Let's look into multiple options of solving this;
    Option 1:  Optical transformation
    Project a 1000 lines with 4000 pixels and transform it into 2000 lines at 2000 pixels using optical transformations provided by a combination of lenses, mirrors or surface waves.
    Option 2:  Miniaturization
    Scale down the size of the prism, using possibly transparent conductors (e.g. indium tin oxide ITO). Possibly, put it into a fluid, see Mirada technologies, to reduce the influence of vibrations or place it into a gas with a low drag. Due to the down scaling it will be much easier to balance and spin the prism. The angular momentum drops due to lower mass and radius, which implies lower energies at a fixed RPM. The fastest spinning disk ever made at 600 million RPM is also small. Optionally use two prisms if you want to scan in two directions.  Get hold of a Magic leap Glass and replace Magic Leap core technology; the fiber scanning display with the Transparent Polygon Fiber Scanning Display (TPFSD).  Couple in the light to the eye via WaveOptics as provided by companies like Enhanded World.

    I also challenge someone to make a Digital Prism Device (DPD) instead of a Digital Micro mirror Device (DMD). The DPD would consist out of transparent prisms which can be tilted from e.g. -12 to 12 degrees.
    I also claim the trade mark on Hexa Glass for virtual reality glasses which use a rotating prism to move laser bundles.

  • OCT: Transparent polygon scanning in Ophthalmology

    Hexastorm4 days ago 0 comments

    In the following, I would like to outline how transparent polygon scanning can be used to save lives. I again aim to create prior art to extend the freedom of use of transparent polygon scanning. 

    Figure 2 (from Wikipedia).

    Typical optical setup of single point OCT. Scanning the light beam on the sample enables non-invasive cross-sectional imaging up to 3 mm in depth with micrometer resolution

    Optical Coherence Tomography (OCT) is an imaging technique that uses low-coherence light to measure samples based upon the principle of light interference. It is used in the medical industry to detect cancer in tissues and diseases in eyes, e.g. the Cylite of Hewlett Packard. OCT is typically used to obtain information from a sample. In 3D printing it has been used to verify a print. For example, Photoncontrol used Optical Coherence Tomography and Raman spectroscopy to test the quality of bio-printed tissue, see 1. A startup, called Inkbit from MIT, is using it to create samples accurately. They print droplets with an inkjet head and then verify the position of these droplets using among others OCT.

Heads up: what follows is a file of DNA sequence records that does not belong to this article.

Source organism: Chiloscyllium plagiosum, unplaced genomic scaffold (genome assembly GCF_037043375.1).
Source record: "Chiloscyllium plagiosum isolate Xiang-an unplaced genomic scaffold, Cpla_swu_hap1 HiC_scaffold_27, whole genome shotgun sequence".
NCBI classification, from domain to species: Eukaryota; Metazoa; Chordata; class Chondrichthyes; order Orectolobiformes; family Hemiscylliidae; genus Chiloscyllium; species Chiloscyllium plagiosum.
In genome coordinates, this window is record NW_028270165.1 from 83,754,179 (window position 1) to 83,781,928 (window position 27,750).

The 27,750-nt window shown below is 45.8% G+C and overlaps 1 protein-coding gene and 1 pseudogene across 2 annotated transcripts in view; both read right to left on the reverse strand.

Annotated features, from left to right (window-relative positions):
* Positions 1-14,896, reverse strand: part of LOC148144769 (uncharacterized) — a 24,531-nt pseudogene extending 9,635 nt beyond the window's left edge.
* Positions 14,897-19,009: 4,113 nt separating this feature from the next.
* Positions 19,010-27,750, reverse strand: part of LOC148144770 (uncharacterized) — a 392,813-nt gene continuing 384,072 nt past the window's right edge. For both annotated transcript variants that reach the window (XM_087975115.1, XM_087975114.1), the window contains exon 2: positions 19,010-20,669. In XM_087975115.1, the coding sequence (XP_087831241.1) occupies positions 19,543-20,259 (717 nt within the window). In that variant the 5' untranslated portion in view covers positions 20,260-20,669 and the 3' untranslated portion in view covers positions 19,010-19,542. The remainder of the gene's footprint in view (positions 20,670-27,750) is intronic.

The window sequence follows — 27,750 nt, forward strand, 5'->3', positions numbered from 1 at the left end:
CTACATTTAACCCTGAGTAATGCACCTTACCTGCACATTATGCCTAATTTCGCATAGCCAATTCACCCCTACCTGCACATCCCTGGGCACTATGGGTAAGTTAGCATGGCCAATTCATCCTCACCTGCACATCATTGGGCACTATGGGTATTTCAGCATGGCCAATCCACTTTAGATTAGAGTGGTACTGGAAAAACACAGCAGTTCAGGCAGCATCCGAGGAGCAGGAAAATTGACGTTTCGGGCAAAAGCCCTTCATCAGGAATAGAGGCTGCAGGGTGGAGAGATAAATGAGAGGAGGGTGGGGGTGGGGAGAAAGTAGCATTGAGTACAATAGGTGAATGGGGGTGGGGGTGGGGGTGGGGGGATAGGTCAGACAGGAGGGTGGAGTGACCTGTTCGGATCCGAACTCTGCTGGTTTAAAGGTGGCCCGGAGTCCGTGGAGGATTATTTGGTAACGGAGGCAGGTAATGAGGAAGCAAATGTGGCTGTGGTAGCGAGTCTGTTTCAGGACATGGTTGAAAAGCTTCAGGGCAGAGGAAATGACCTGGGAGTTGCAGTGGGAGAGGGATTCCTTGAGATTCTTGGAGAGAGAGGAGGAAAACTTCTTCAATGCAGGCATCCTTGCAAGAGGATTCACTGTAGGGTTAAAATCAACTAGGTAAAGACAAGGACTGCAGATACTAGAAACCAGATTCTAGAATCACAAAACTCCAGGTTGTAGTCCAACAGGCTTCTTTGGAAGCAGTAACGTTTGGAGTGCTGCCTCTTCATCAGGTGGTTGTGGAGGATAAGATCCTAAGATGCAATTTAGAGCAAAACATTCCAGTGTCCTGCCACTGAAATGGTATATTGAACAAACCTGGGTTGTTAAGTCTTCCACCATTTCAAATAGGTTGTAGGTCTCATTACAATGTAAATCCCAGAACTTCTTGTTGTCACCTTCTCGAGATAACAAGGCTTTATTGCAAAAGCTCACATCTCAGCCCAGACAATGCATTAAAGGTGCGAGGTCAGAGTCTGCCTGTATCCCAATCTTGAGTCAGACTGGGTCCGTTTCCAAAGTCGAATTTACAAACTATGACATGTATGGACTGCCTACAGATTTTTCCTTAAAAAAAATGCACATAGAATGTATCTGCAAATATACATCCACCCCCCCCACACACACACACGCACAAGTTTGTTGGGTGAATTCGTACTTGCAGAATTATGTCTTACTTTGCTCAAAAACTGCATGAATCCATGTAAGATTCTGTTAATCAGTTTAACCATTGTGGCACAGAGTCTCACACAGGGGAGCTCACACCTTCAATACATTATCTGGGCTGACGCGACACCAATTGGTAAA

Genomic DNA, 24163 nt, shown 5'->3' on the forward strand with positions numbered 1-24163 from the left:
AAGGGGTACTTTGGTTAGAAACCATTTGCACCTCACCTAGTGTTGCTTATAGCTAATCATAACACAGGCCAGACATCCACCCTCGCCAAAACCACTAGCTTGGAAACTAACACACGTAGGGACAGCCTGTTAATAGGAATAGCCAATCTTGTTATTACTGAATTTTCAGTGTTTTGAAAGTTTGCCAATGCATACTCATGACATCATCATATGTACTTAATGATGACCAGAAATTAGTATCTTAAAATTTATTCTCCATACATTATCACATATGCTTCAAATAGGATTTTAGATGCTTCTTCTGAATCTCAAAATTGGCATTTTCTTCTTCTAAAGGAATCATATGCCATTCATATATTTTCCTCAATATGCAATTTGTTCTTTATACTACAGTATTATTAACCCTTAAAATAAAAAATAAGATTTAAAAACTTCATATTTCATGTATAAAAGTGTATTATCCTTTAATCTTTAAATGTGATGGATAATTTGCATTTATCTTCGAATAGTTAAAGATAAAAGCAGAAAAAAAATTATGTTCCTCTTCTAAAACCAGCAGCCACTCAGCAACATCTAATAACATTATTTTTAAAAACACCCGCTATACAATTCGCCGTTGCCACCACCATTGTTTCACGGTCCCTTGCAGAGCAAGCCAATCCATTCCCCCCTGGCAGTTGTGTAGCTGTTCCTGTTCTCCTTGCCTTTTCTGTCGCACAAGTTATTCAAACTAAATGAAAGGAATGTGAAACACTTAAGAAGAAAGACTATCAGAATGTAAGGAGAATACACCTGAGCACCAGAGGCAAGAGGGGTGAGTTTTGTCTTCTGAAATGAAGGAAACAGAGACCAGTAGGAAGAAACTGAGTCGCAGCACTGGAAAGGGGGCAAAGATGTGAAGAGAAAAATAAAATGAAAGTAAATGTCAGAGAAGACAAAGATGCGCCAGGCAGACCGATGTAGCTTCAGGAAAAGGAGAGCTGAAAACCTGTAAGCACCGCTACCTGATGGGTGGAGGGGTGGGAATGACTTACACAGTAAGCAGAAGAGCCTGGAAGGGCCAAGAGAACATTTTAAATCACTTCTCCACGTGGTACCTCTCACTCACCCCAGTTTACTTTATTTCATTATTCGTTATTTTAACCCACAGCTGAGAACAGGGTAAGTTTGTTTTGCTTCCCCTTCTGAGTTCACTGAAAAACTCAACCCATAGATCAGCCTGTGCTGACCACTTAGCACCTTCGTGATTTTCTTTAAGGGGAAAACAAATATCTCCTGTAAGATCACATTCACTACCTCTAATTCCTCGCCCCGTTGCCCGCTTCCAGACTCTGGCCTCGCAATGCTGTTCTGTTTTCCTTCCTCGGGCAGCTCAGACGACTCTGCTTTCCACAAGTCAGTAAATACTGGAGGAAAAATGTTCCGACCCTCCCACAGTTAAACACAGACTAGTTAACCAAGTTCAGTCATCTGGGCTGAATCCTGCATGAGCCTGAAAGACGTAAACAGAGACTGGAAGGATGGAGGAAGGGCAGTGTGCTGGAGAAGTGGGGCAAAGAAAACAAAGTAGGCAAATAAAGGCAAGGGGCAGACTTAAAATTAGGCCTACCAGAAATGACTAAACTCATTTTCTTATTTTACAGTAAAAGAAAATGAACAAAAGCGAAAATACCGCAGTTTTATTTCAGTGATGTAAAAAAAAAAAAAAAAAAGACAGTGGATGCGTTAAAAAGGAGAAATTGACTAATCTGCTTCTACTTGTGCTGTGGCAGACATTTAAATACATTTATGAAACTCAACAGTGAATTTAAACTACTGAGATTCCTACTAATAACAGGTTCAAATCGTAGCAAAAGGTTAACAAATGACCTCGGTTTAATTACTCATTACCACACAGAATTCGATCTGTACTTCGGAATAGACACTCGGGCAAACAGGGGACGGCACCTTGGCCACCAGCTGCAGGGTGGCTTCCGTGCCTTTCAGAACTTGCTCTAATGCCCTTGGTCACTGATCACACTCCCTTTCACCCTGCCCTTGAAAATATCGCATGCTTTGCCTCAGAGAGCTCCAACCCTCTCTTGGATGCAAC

OCT has also been used to detect the adhesion between layers in a 3D printing process, see Non-destructive testing of layer-to-layer fusion of a 3D print using ultrahigh resolution optical coherence tomography.
    Due to the interest in this area, I decided to elaborate upon how OCT can be used in combination with a transparent polygon scanner. I claim that in figure 2 a transparent polygon scanner is used instead of a galvo scanner. I claim that in the optical path of the Hexastorm a beam splitter is placed after the aspherical lens and before the first cylindrical lens to enable the scanner for optical coherence tomography. I claim the use of a transparent polygon scanner for wavefront measurement in Ophthalmology and Optometry. The vertical measure of an eye ball, generally less than the horizontal, is about 24 mm. The current scan head has a scanline of maximum 24 mm, making it already close to dimensions required for eye ball measurement. I claim that possibly two transparent polygon scanners are used in ophthalmology and optometry, to move the bundle in two directions.
    An OCT enabled transparent polygon scanner might also be useful for 3D printing. Imagine that a small percentage of the bundle is scattered to the reference mirror and most of it used to go to the sample. It will then be possible to sinter powders or polymerize liquids at the sample location. A small portion of the beam will be reflected and refract back to the beam splitter and interfere with the reference beam at the photo-detector.
    This allows one to measure the photo-polymerization or sintering process during printing. I can imagine this is especially useful if the layer height is less than the wavelength. I can also imagine that this is useful during a process akin to Hexaforming (see previous post). A hand held device could be used to check the skin of a patient. An application would be laser surgery, such as eye surgery (Carl Zeiss Meditech) or tattoo removal and laser hair removal.
    The transparent polygon scanner could also be useful in a Raman microscope as galvo's are used by NanoPhoton. In two-photon point-scanning microscopy,temporal focussing can be used to increase the image rate for a transparent polygon scanner similar to a galvo setup. Another option is in vivo imaging with HiLo microscropy but then a transparent polygon scanner.